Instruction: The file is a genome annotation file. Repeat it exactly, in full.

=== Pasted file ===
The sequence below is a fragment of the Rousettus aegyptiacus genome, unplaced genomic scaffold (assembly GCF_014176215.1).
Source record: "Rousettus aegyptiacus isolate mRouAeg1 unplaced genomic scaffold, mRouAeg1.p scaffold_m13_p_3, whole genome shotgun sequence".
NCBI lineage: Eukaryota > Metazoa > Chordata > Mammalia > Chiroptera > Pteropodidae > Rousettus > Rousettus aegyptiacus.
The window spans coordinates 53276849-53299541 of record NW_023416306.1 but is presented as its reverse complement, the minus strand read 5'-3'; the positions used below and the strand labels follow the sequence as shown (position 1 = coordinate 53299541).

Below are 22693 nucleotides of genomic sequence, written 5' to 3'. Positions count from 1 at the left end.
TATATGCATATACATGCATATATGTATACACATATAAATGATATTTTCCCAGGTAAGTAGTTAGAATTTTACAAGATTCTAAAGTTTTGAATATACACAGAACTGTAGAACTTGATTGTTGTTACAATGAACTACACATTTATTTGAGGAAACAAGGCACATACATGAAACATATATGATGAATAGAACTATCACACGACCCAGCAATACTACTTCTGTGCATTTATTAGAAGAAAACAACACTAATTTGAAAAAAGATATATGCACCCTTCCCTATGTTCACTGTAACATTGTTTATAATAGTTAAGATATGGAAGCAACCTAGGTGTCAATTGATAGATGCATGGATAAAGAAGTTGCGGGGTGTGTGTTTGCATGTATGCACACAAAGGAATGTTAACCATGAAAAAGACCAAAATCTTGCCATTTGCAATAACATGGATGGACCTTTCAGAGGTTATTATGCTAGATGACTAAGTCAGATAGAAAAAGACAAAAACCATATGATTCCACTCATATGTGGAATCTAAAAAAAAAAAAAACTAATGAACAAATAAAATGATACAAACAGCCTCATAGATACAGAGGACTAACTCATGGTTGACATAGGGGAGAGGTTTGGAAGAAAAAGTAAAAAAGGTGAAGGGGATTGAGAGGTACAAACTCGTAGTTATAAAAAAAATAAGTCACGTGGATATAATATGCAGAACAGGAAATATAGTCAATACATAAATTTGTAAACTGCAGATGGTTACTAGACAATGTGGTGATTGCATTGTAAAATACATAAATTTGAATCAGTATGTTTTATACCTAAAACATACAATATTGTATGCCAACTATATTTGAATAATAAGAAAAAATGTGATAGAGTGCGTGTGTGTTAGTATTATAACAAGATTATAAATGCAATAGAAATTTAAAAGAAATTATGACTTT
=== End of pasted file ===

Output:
The sequence below is a fragment of the Rousettus aegyptiacus genome, unplaced genomic scaffold (assembly GCF_014176215.1).
Source record: "Rousettus aegyptiacus isolate mRouAeg1 unplaced genomic scaffold, mRouAeg1.p scaffold_m13_p_3, whole genome shotgun sequence".
NCBI lineage: Eukaryota > Metazoa > Chordata > Mammalia > Chiroptera > Pteropodidae > Rousettus > Rousettus aegyptiacus.
The window spans coordinates 53276849-53299541 of record NW_023416306.1 but is presented as its reverse complement, the minus strand read 5'-3'; the positions used below and the strand labels follow the sequence as shown (position 1 = coordinate 53299541).

Below are 22693 nucleotides of genomic sequence, written 5' to 3'. Positions count from 1 at the left end.
TATATGCATATACATGCATATATGTATACACATATAAATGATATTTTCCCAGGTAAGTAGTTAGAATTTTACAAGATTCTAAAGTTTTGAATATACACAGAACTGTAGAACTTGATTGTTGTTACAATGAACTACACATTTATTTGAGGAAACAAGGCACATACATGAAACATATATGATGAATAGAACTATCACACGACCCAGCAATACTACTTCTGTGCATTTATTAGAAGAAAACAACACTAATTTGAAAAAAGATATATGCACCCTTCCCTATGTTCACTGTAACATTGTTTATAATAGTTAAGATATGGAAGCAACCTAGGTGTCAATTGATAGATGCATGGATAAAGAAGTTGCGGGGTGTGTGTTTGCATGTATGCACACAAAGGAATGTTAACCATGAAAAAGACCAAAATCTTGCCATTTGCAATAACATGGATGGACCTTTCAGAGGTTATTATGCTAGATGACTAAGTCAGATAGAAAAAGACAAAAACCATATGATTCCACTCATATGTGGAATCTAAAAAAAAAAAAAACTAATGAACAAATAAAATGATACAAACAGCCTCATAGATACAGAGGACTAACTCATGGTTGACATAGGGGAGAGGTTTGGAAGAAAAAGTAAAAAAGGTGAAGGGGATTGAGAGGTACAAACTCGTAGTTATAAAAAAAATAAGTCACGTGGATATAATATGCAGAACAGGAAATATAGTCAATACATAAATTTGTAAACTGCAGATGGTTACTAGACAATGTGGTGATTGCATTGTAAAATACATAAATTTGAATCAGTATGTTTTATACCTAAAACATACAATATTGTATGCCAACTATATTTGAATAATAAGAAAAAATGTGATAGAGTGCGTGTGTGTTAGTATTATAACAAGATTATAAATGCAATAGAAATTTAAAAGAAATTATGACTTT